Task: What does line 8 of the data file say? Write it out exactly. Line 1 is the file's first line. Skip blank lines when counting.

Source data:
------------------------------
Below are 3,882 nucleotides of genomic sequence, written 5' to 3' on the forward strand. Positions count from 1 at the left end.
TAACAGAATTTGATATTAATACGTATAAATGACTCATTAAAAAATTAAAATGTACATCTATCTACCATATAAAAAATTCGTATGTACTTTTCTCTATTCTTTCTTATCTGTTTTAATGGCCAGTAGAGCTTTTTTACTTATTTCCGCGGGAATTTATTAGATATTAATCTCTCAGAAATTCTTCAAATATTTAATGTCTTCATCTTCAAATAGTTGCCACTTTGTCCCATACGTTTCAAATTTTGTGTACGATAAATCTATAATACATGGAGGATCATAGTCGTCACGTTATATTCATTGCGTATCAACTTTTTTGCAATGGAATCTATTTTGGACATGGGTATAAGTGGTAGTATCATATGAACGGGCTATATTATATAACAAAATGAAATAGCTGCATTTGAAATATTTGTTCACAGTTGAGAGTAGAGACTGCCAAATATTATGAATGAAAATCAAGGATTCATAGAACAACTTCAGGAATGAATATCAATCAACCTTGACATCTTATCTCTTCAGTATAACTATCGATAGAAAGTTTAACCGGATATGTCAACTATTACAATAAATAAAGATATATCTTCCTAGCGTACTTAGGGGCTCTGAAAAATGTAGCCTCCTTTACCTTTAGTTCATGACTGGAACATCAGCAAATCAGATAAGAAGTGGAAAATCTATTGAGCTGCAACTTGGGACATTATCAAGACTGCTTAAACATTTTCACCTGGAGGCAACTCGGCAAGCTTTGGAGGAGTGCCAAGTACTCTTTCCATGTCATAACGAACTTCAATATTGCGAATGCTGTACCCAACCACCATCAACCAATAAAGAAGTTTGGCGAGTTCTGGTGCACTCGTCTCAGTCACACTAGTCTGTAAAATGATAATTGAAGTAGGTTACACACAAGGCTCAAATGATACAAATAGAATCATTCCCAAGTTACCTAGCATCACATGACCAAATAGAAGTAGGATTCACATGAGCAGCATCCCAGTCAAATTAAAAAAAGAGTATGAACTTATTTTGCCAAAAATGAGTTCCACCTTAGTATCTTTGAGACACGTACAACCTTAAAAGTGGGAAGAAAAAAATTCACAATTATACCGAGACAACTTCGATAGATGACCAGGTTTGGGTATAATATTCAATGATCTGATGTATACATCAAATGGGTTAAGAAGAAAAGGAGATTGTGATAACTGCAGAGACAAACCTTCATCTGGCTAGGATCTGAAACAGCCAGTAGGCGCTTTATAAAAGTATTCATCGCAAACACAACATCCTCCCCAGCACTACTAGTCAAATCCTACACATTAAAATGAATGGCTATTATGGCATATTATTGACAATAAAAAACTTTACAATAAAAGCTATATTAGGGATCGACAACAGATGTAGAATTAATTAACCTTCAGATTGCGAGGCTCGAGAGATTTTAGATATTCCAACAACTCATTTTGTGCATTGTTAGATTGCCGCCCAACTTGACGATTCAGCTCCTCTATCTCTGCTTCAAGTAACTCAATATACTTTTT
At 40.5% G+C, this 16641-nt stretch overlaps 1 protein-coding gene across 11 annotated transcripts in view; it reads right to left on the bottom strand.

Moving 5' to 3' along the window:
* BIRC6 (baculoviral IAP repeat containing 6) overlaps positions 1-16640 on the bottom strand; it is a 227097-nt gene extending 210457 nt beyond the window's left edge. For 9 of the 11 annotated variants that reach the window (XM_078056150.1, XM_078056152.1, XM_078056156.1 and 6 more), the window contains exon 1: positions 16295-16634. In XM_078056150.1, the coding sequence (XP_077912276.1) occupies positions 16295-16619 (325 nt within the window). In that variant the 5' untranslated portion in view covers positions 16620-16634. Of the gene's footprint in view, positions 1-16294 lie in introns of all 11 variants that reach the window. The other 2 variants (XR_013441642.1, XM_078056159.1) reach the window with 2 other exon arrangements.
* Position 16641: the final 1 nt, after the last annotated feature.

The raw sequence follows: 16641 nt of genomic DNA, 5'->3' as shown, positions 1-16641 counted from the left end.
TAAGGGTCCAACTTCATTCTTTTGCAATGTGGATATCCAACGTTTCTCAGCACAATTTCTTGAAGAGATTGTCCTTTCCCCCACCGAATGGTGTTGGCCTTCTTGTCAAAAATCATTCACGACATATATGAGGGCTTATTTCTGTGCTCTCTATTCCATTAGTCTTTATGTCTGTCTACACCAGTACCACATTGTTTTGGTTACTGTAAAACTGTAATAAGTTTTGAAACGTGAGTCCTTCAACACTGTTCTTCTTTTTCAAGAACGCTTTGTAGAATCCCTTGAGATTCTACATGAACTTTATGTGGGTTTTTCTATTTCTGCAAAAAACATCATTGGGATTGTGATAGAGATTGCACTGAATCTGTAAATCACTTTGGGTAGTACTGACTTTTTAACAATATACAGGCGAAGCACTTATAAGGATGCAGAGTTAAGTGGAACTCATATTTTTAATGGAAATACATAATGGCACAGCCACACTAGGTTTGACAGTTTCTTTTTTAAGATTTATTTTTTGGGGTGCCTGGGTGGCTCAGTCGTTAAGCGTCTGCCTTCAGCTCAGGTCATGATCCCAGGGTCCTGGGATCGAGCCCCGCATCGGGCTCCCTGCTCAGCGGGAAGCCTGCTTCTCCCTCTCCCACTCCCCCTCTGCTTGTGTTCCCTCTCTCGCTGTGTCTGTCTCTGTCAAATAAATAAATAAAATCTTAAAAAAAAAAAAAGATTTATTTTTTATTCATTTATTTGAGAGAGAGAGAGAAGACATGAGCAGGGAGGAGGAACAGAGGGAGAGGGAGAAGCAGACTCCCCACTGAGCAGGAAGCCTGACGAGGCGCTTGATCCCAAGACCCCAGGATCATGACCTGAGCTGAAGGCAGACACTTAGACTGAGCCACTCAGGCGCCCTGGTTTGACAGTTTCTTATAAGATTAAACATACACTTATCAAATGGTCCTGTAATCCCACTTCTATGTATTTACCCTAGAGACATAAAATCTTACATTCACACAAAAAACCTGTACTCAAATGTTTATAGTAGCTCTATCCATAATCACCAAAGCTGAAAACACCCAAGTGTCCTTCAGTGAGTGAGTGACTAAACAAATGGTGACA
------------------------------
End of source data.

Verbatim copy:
TAAGGGTCCAACTTCATTCTTTTGCAATGTGGATATCCAACGTTTCTCAGCACAATTTCTTGAAGAGATTGTCCTTTCCCCCACCGAATGGTGTTGGCCTTCTTGTCAAAAATCATTCACGACATATATGAGGGCTTATTTCTGTGCTCTCTATTCCATTAGTCTTTATGTCTGTCTACACCAGTACCACATTGTTTTGGTTACTGTAAAACTGTAATAAGTTTTGAAACGTGAGTCCTTCAACACTGTTCTTCTTTTTCAAGAACGCTTTGTAGAATCCCTTGAGATTCTACATGAACTTTATGTGGGTTTTTCTATTTCTGCAAAAAACATCATTGGGATTGTGATAGAGATTGCACTGAATCTGTAAATCACTTTGGGTAGTACTGACTTTTTAACAATATACAGGCGAAGCACTTATAAGGATGCAGAGTTAAGTGGAACTCATATTTTTAATGGAAATACATAATGGCACAGCCACACTAGGTTTGACAGTTTCTTTTTTAAGATTTATTTTTTGGGGTGCCTGGGTGGCTCAGTCGTTAAGCGTCTGCCTTCAGCTCAGGTCATGATCCCAGGGTCCTGGGATCGAGCCCCGCATCGGGCTCCCTGCTCAGCGGGAAGCCTGCTTCTCCCTCTCCCACTCCCCCTCTGCTTGTGTTCCCTCTCTCGCTGTGTCTGTCTCTGTCAAATAAATAAATAAAATCTTAAAAAAAAAAAAAGATTTATTTTTTATTCATTTATTTGAGAGAGAGAGAGAAGACATGAGCAGGGAGGAGGAACAGAGGGAGAGGGAGAAGCAGACTCCCCACTGAGCAGGAAGCCTGACGAGGCGCTTGATCCCAAGACCCCAGGATCATGACCTGAGCTGAAGGCAGACACTTAGACTGAGCCACTCAGGCGCCCTGGTTTGACAGTTTCTTATAAGATTAAACATACACTTATCAAATGGTCCTGTAATCCCACTTCTATGTATTTACCCTAGAGACATAAAATCTTACATTCACACAAAAAACCTGTACTCAAATGTTTATAGTAGCTCTATCCATAATCACCAAAGCTGAAAACACCCAAGTGTCCTTCAGTGAGTGAGTGACTAAACAAATGGTGACA